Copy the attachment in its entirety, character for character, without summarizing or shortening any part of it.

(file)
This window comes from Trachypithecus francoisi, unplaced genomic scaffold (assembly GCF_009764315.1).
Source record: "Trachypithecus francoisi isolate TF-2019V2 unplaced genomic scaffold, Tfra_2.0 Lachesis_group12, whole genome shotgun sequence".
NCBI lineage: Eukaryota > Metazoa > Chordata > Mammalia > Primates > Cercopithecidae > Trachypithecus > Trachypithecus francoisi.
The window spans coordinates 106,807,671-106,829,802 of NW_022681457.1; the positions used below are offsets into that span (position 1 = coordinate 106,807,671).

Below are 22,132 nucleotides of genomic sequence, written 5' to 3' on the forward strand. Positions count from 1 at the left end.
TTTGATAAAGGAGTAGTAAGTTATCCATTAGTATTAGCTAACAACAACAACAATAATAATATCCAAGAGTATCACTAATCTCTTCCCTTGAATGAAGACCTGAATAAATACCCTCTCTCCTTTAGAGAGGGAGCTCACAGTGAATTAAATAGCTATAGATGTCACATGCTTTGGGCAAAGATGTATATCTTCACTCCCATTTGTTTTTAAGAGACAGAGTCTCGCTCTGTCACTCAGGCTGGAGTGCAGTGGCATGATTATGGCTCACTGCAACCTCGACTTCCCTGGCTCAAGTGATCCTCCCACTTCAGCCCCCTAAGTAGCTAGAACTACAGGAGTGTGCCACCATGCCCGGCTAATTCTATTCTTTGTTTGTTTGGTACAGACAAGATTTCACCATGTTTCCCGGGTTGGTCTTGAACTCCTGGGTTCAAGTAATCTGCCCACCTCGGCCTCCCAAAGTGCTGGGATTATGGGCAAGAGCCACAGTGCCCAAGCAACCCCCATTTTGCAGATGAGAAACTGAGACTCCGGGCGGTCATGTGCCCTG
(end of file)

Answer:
This window comes from Trachypithecus francoisi, unplaced genomic scaffold (assembly GCF_009764315.1).
Source record: "Trachypithecus francoisi isolate TF-2019V2 unplaced genomic scaffold, Tfra_2.0 Lachesis_group12, whole genome shotgun sequence".
NCBI lineage: Eukaryota > Metazoa > Chordata > Mammalia > Primates > Cercopithecidae > Trachypithecus > Trachypithecus francoisi.
The window spans coordinates 106,807,671-106,829,802 of NW_022681457.1; the positions used below are offsets into that span (position 1 = coordinate 106,807,671).

Below are 22,132 nucleotides of genomic sequence, written 5' to 3' on the forward strand. Positions count from 1 at the left end.
TTTGATAAAGGAGTAGTAAGTTATCCATTAGTATTAGCTAACAACAACAACAATAATAATATCCAAGAGTATCACTAATCTCTTCCCTTGAATGAAGACCTGAATAAATACCCTCTCTCCTTTAGAGAGGGAGCTCACAGTGAATTAAATAGCTATAGATGTCACATGCTTTGGGCAAAGATGTATATCTTCACTCCCATTTGTTTTTAAGAGACAGAGTCTCGCTCTGTCACTCAGGCTGGAGTGCAGTGGCATGATTATGGCTCACTGCAACCTCGACTTCCCTGGCTCAAGTGATCCTCCCACTTCAGCCCCCTAAGTAGCTAGAACTACAGGAGTGTGCCACCATGCCCGGCTAATTCTATTCTTTGTTTGTTTGGTACAGACAAGATTTCACCATGTTTCCCGGGTTGGTCTTGAACTCCTGGGTTCAAGTAATCTGCCCACCTCGGCCTCCCAAAGTGCTGGGATTATGGGCAAGAGCCACAGTGCCCAAGCAACCCCCATTTTGCAGATGAGAAACTGAGACTCCGGGCGGTCATGTGCCCTG